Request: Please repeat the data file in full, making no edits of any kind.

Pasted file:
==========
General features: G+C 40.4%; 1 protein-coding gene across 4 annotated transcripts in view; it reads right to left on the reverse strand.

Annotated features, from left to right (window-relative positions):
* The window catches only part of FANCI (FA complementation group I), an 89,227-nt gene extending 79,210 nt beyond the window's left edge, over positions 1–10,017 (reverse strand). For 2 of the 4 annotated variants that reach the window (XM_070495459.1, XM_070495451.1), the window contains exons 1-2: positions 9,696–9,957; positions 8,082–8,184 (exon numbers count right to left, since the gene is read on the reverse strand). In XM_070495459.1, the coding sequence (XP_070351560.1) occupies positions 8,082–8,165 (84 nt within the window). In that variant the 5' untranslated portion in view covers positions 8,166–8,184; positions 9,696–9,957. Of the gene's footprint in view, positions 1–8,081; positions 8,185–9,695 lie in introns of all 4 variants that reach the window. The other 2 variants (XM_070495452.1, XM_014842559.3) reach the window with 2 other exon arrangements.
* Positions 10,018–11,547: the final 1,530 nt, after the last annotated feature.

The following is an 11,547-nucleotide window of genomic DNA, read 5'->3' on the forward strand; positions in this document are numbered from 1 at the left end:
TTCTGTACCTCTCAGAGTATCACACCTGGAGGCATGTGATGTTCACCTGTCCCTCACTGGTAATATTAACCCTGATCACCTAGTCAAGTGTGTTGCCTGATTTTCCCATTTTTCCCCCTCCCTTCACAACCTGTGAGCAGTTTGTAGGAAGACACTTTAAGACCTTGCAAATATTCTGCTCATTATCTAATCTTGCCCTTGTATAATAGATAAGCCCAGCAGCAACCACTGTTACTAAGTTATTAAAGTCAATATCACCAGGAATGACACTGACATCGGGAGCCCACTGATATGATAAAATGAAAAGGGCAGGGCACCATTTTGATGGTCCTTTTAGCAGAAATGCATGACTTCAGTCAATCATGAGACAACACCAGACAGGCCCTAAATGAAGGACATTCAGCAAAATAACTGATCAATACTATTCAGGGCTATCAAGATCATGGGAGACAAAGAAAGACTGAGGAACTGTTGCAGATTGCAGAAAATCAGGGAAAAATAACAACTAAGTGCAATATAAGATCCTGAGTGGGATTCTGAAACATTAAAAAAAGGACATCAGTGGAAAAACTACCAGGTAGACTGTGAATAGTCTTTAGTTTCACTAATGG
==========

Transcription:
General features: G+C 40.4%; 1 protein-coding gene across 4 annotated transcripts in view; it reads right to left on the reverse strand.

Annotated features, from left to right (window-relative positions):
* The window catches only part of FANCI (FA complementation group I), an 89,227-nt gene extending 79,210 nt beyond the window's left edge, over positions 1–10,017 (reverse strand). For 2 of the 4 annotated variants that reach the window (XM_070495459.1, XM_070495451.1), the window contains exons 1-2: positions 9,696–9,957; positions 8,082–8,184 (exon numbers count right to left, since the gene is read on the reverse strand). In XM_070495459.1, the coding sequence (XP_070351560.1) occupies positions 8,082–8,165 (84 nt within the window). In that variant the 5' untranslated portion in view covers positions 8,166–8,184; positions 9,696–9,957. Of the gene's footprint in view, positions 1–8,081; positions 8,185–9,695 lie in introns of all 4 variants that reach the window. The other 2 variants (XM_070495452.1, XM_014842559.3) reach the window with 2 other exon arrangements.
* Positions 10,018–11,547: the final 1,530 nt, after the last annotated feature.

The following is an 11,547-nucleotide window of genomic DNA, read 5'->3' on the forward strand; positions in this document are numbered from 1 at the left end:
TTCTGTACCTCTCAGAGTATCACACCTGGAGGCATGTGATGTTCACCTGTCCCTCACTGGTAATATTAACCCTGATCACCTAGTCAAGTGTGTTGCCTGATTTTCCCATTTTTCCCCCTCCCTTCACAACCTGTGAGCAGTTTGTAGGAAGACACTTTAAGACCTTGCAAATATTCTGCTCATTATCTAATCTTGCCCTTGTATAATAGATAAGCCCAGCAGCAACCACTGTTACTAAGTTATTAAAGTCAATATCACCAGGAATGACACTGACATCGGGAGCCCACTGATATGATAAAATGAAAAGGGCAGGGCACCATTTTGATGGTCCTTTTAGCAGAAATGCATGACTTCAGTCAATCATGAGACAACACCAGACAGGCCCTAAATGAAGGACATTCAGCAAAATAACTGATCAATACTATTCAGGGCTATCAAGATCATGGGAGACAAAGAAAGACTGAGGAACTGTTGCAGATTGCAGAAAATCAGGGAAAAATAACAACTAAGTGCAATATAAGATCCTGAGTGGGATTCTGAAACATTAAAAAAAGGACATCAGTGGAAAAACTACCAGGTAGACTGTGAATAGTCTTTAGTTTCACTAATGG